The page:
Overcome The Regret Of Decluttering
One of the most common gripes I hear about organizing goes like this: “As soon as I get rid of something, I end up needing it.”
I tolerate such statements. But in truth, I dismiss them. Mostly because they’re self-fulfilling prophesies.
See, it all comes down to the mental state in which you let go of things. The reason my clients find it so helpful to work with me is because doing so helps to ensure that the decisions they make about what to keep and what to get rid of are well thought out, arrived at with intention, and with consideration towards the larger collection to which one item belongs.
Decisions made this way rarely result in regret. I can’t say I’ve ever had a client say to me, “Annie, I can’t stop thinking about that red tablecloth we let go of last time. I just can’t sleep over that tablecloth.” Instead they say things like, “Did I mention how freaking fantastic I feel at having let go of that red tablecloth?? How much lighter?”
When you let go of things with a resolute, objective, and deeply contemplative mindset, you sever the emotional tie to that material thing. It ceases to exist in your universe, and, therefore, you don’t end up wandering back to it mentally.
If, however, you approach the task of decluttering as a punishment, as an obligatory task that’s bound to end in heartache, if you think to yourself as you declutter, “I know I’m going to end up needing this again. It’s inevitable. But fine, let me prove myself right,” you’re bound to.
You can overcome the regret of decluttering, or avoid it all together. Here are a smattering of pointers on how:
– Approach decluttering ready to sever your emotional ties to material objects. Allow yourself to shift back to that perspective, wherein a thing is just a thing, and not all it has come to mean and be to you.
– Ask yourself not only when the last time you used something was, but also whether you can realistically envision yourself needing, wanting and using the item in question in the coming week or two. Answer honestly or this game lacks any point whatsoever.
– Don’t be impulsive. While I never want to emphasize this point too strongly, for fear of actually dissuading individuals from decluttering, I do advise bringing a measure of thoughtfulness to the process. Don’t hesitate to edit out, but do not rush, either. Take your time to think the decision through, and ensure in the end that it’s one you can live with (hint: you always know the truth deep down, always).
– If you end up missing it: shift your mind from a place of regret to thoughts of fondness. Instead of “Man, I shouldn’t have let that thing go,” think to yourself, “I have such nice memories of that thing. It served me so well. It was with me at a certain time in my life and the thought of it reminds me of that time, and isn’t that nice.”
Challenge yourself to see that all things cannot move with us throughout the life process- if for no other reason than it would be too heavy and complicated a load to carry. Accept that the item you’re pining for was merely a thing that was in your life at a specific time and which served its purpose. It needn’t have gone on forever and your time with it, however long it was, happened the way it did. It was used or not used and ultimately, it is now a closed chapter.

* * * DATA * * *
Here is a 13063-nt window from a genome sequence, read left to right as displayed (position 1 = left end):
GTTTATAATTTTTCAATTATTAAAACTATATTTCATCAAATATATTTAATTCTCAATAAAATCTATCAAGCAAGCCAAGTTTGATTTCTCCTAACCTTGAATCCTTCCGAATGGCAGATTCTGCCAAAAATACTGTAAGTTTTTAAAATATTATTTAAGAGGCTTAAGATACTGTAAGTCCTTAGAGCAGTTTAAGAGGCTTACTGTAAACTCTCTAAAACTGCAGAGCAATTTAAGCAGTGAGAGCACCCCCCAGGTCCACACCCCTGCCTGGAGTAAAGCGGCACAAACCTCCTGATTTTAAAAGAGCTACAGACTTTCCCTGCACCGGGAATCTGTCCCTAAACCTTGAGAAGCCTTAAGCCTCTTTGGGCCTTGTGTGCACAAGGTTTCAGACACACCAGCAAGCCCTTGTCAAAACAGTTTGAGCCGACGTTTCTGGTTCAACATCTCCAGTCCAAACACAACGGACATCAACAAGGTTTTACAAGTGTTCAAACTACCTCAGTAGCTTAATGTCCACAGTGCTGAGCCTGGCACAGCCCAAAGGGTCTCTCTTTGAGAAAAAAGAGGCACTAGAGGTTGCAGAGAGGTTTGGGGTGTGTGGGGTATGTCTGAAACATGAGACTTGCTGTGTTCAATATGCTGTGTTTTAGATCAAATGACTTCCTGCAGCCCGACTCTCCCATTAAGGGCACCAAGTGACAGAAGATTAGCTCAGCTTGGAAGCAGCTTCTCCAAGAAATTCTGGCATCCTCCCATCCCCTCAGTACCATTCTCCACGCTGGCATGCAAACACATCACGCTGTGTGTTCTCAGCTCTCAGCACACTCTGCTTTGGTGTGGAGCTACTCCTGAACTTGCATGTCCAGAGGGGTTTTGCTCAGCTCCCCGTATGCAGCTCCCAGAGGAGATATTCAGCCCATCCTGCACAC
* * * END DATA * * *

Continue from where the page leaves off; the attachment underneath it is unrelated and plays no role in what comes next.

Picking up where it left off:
We may miss our kindergarden class, we may still wish for it sometimes, but I don’t think any one of us could argue that we just shouldn’t have let it go when we did with any sort of sanity. Things end, and so do things.
– If you end up missing it: rather than viewing it as a grave error, view it as a fun challenge; congratulations, you just got something to perpetually keep your eyes peeled for–how fun!
– Realize that ownership is fluid; it comes and it goes and it will continue on this way. The only way to maintain a Simplified life and space is to regard your stuff with fluidity. It’s when an attitude of rigidity is coupled with the role of proprietor that situations of clutter are born.
– If you are thinking or talking more about the pantsuit from ’89 you let go of than the dear friend from college with whom you’ve let go contact, things are looking outa wack. Take a look into that.
But really? If you really feel ready, let it go. And, what’s more, if you think about it after having let it go, get over it.
After all, unlike people or pets, material things are replaceable. If the loss of that black cardigan ends up being intolerable, go out and buy yourself a new one. Then allow the universal cycle of give and receive to spin ever onward.Image credits: Ballet Pumps and Roses, Small Notebook, unknown
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Annie Traurig was born with the ability to see order through clutter. As a child, she spent playdates organizing friends’ closets and packing their duffle bags for summer camp.
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